A FEW MINUTES WITH… Bobby Brooks Wilson

By Don Wilcock

Bobby Brooks Wilson may not be one of the original singers on the bill for the Golden Oldies Spectacular at Proctors in Schenectady on Saturday night (October 20), but he’s Jackie Wilson’s son and has inherited his dad’s amazing style.

Jackie Wilson was a bridge between the rhythm and blues of the ’50s and the soul sounds of Motown and Stax Volt in the ’60s. He was the black Roy Orbison with a four-octave range best heard on his hit “(Your Love Keeps Lifting Me) Higher and Higher.” A former boxer, he had moves that were smoother than James Brown and more
integrated into the sounds of his songs – including such crossover chestnuts as “Lonely Teardrops,” “Reet Petite,” “A Woman, a Lover, a Friend” and “Baby Workout.” There was nobody like him.

Until Bobby Brooks came on the scene….

In 1989, after 10 years in the Navy and a failed marriage, Brooks joined the Love Notes, a family doo-wop group run by Peter Hernandez, whose six-year-old son Peter Jr. was doing an Elvis imitation. Peter Jr. would go on to become pop star Bruno Mars. Brooks was first noticed for his performance of the Motown classic “My Girl.” But he also began doing vocal impersonations of Jackie Wilson for the Love Notes. That said, he had no idea at the time that he was Jackie Wilson’s biological son.

In 1994, Paul Revere of Paul Revere & the Raiders took note of Brooks’ uncanny similarity to Jackie Wilson: the vocal range, his moves, his very emotions. Revere introduced Brooks to Billy Raquel Davis, co-writer with Berry Gordy Jr. of Jackie Wilson’s early classic hit songs.

Davis wrote “Feels So Fine” that became “Reet Petite,” Jackie Wilson’s first hit in 1957. “Billy started questioning me about my family,” says Brooks, who was adopted as an infant. “Nobody had ever asked me about my family, nobody until Billy came along. I told him I didn’t know who my father was. Billy said, ‘Do you know your mother? What’s her name?’ I told him, and he goes, ‘I know your mother.’”

It turns out that Brooks’ mom had been a party girl who at age 14 looked 25. Jackie Wilson was a chick magnet. Nature took its course, and Brooks finally confirmed that his biological mother had given birth to Jackie Wilson’s son. Brooks had been emulating Wilson on stage without a clue that he was his real son. At the time he was already in his mid-30s.

As iconic as Jackie Wilson was, Brooks adoptive mother’s story is just as fascinating. When she died at age 96 in 2014, she had raised 400 foster children. That’s not a typo – four hundred! “She was the baby girl with 12 brothers,” explains Brooks. Her father was a big-time preacher in the south, and half her brothers turned out to be ministers in Washington D.C., and so she came from a really strong Christian background. I think that may have droiven her to raise foster kids because she was ousted out of her own home at 16 years old when she had her first child. So, her family disowned her and her aunts raised her son.”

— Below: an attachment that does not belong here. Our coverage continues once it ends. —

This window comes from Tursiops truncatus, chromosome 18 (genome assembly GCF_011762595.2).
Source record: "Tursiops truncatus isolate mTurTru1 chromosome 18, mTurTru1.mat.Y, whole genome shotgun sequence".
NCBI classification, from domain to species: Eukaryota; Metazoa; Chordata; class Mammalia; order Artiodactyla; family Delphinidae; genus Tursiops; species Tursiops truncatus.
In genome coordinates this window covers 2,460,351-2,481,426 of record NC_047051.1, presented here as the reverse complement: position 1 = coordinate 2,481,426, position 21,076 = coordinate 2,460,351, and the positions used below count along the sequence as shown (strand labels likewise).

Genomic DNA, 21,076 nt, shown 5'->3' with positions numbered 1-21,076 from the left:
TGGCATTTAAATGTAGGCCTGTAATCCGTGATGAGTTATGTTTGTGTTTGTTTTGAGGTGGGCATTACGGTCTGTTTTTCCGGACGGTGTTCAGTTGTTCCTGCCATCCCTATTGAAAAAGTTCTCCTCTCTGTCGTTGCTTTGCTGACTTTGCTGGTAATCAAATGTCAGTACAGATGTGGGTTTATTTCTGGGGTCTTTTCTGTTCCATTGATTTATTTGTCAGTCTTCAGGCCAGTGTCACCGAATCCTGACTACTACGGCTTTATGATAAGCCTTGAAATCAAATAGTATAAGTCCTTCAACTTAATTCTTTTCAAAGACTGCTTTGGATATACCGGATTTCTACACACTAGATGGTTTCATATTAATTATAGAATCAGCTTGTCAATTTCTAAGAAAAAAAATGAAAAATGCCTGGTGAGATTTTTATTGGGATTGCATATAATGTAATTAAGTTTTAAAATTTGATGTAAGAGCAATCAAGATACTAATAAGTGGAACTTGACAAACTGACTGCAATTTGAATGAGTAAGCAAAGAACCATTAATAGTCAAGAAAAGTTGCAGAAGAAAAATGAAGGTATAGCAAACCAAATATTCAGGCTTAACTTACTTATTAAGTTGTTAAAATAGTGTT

While Brooks’ adoptive mom had teen experiences not unlike his biological mother, she grew to become a loving and supportive role model for Jackie Wilson’s son. Two of her favorite sayings were, “There’s nobody but you and God, nobody else,” and “You’re very special. That’s why you’re here.”

Word on the street is that even though there are many great oldies acts in Saturday’s Golden Oldies Spectacular – and most of them are the originators of the hits songs being performed – Brooks is likely to steal the show because he “channels” his dad.

Headlining the show are The Lettermen, whose hits include “The Way you Look Tonight,” “When I Fall in Love,” “Theme from a Summer Place,” “Goin out of My Head/Can’t Take my Eyes off You,” “Put Your Head on my Shoulder” and “Hurt so Bad.” The group is still led by founding member Tony Butala.

Co-headlining the show is “Lightin’” Lou Christie. He was renowned for his soaring falsetto vocal prowess, and his hits include “The Gypsy Cried,” “Rhapsody in the Rain,” “Two Faces Have I” and, of course, “Lightnin’ Strikes.” Christie became a teen idol, appearing many times on “Where the Action Is” and “American Bandstand” and touring with Dick Clark’s Cavalcade of Stars.

Dolores “La La” Brooks was the leader of The Crystals, one of the most successful “girl groups” in pop history. Produced by Phil Spector, La La sang lead on their smash hits, “Da Doo Ron Ron” and “Then he Kissed Me.” Both songs were included in Rolling Stone’s list of the Top 500 Greatest Songs of All Time.

Jimmy Clanton had seven Top 40 hits including “Just a Dream,” “Go Jimmy Go,” “Venus in Blue Jeans” and “A Letter to an Angel.”

Opening the show is Ladd Vance, son of Kenny Vance. Most recently featured on PBS’ “Doo Wop Generations” special, which combined legendary performers with the new generation of doo wop singers, Ladd has been singing duets with his dad and featured with the Planotones since 2010.

WHAT: Golden Oldies Spectacular
WHO: The Lettermen, Lou Christie, La La Brooks, Jimmy Clanton, Bobby Brooks Wilson and Ladd Vance
WHERE: Proctors, Schenectady
WHEN: Saturday (October 20), 7pm
HOW MUCH: $39.75

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